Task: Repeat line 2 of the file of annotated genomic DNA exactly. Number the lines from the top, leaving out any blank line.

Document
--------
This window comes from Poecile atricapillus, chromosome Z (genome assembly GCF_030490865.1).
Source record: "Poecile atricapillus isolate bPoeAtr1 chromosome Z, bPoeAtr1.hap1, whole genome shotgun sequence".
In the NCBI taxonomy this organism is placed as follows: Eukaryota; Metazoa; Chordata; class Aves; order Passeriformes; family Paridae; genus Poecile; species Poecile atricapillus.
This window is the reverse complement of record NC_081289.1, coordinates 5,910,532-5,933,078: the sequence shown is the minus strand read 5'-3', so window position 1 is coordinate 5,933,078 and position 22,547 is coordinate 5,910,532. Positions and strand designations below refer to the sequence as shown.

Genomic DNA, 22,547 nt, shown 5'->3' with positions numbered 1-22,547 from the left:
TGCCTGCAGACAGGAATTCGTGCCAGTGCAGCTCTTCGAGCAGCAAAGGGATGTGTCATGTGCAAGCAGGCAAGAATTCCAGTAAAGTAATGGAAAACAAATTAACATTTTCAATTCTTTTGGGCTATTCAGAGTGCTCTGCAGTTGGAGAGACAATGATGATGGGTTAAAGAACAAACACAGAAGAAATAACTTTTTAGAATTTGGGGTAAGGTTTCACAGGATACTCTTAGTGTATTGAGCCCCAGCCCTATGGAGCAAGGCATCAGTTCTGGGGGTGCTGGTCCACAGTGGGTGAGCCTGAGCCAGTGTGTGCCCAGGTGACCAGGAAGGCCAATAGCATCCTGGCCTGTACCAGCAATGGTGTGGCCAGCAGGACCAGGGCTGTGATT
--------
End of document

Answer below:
Source record: "Poecile atricapillus isolate bPoeAtr1 chromosome Z, bPoeAtr1.hap1, whole genome shotgun sequence".